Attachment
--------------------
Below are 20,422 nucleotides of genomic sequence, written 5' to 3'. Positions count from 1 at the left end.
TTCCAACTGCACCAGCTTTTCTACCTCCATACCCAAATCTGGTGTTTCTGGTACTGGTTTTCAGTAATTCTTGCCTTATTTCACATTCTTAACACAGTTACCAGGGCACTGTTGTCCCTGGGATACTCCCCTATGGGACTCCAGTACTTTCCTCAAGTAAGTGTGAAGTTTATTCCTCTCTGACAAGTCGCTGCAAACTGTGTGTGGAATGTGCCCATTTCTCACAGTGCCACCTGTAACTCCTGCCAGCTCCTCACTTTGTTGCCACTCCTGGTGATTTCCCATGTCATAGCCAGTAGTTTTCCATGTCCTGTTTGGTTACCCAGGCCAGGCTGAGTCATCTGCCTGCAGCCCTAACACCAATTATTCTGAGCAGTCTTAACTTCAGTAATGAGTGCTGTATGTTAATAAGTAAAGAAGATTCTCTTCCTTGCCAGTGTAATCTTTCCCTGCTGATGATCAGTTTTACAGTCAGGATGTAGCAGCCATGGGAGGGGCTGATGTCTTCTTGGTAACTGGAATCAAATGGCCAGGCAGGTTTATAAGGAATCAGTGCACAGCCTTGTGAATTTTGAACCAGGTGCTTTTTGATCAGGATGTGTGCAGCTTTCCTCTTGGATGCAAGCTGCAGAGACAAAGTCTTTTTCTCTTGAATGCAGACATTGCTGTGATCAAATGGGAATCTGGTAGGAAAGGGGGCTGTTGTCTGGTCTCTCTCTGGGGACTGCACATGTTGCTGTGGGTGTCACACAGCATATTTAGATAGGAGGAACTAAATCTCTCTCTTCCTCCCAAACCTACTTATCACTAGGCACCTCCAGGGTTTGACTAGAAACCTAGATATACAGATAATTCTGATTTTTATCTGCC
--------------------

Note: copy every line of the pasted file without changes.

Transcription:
Below are 20,422 nucleotides of genomic sequence, written 5' to 3'. Positions count from 1 at the left end.
TTCCAACTGCACCAGCTTTTCTACCTCCATACCCAAATCTGGTGTTTCTGGTACTGGTTTTCAGTAATTCTTGCCTTATTTCACATTCTTAACACAGTTACCAGGGCACTGTTGTCCCTGGGATACTCCCCTATGGGACTCCAGTACTTTCCTCAAGTAAGTGTGAAGTTTATTCCTCTCTGACAAGTCGCTGCAAACTGTGTGTGGAATGTGCCCATTTCTCACAGTGCCACCTGTAACTCCTGCCAGCTCCTCACTTTGTTGCCACTCCTGGTGATTTCCCATGTCATAGCCAGTAGTTTTCCATGTCCTGTTTGGTTACCCAGGCCAGGCTGAGTCATCTGCCTGCAGCCCTAACACCAATTATTCTGAGCAGTCTTAACTTCAGTAATGAGTGCTGTATGTTAATAAGTAAAGAAGATTCTCTTCCTTGCCAGTGTAATCTTTCCCTGCTGATGATCAGTTTTACAGTCAGGATGTAGCAGCCATGGGAGGGGCTGATGTCTTCTTGGTAACTGGAATCAAATGGCCAGGCAGGTTTATAAGGAATCAGTGCACAGCCTTGTGAATTTTGAACCAGGTGCTTTTTGATCAGGATGTGTGCAGCTTTCCTCTTGGATGCAAGCTGCAGAGACAAAGTCTTTTTCTCTTGAATGCAGACATTGCTGTGATCAAATGGGAATCTGGTAGGAAAGGGGGCTGTTGTCTGGTCTCTCTCTGGGGACTGCACATGTTGCTGTGGGTGTCACACAGCATATTTAGATAGGAGGAACTAAATCTCTCTCTTCCTCCCAAACCTACTTATCACTAGGCACCTCCAGGGTTTGACTAGAAACCTAGATATACAGATAATTCTGATTTTTATCTGCC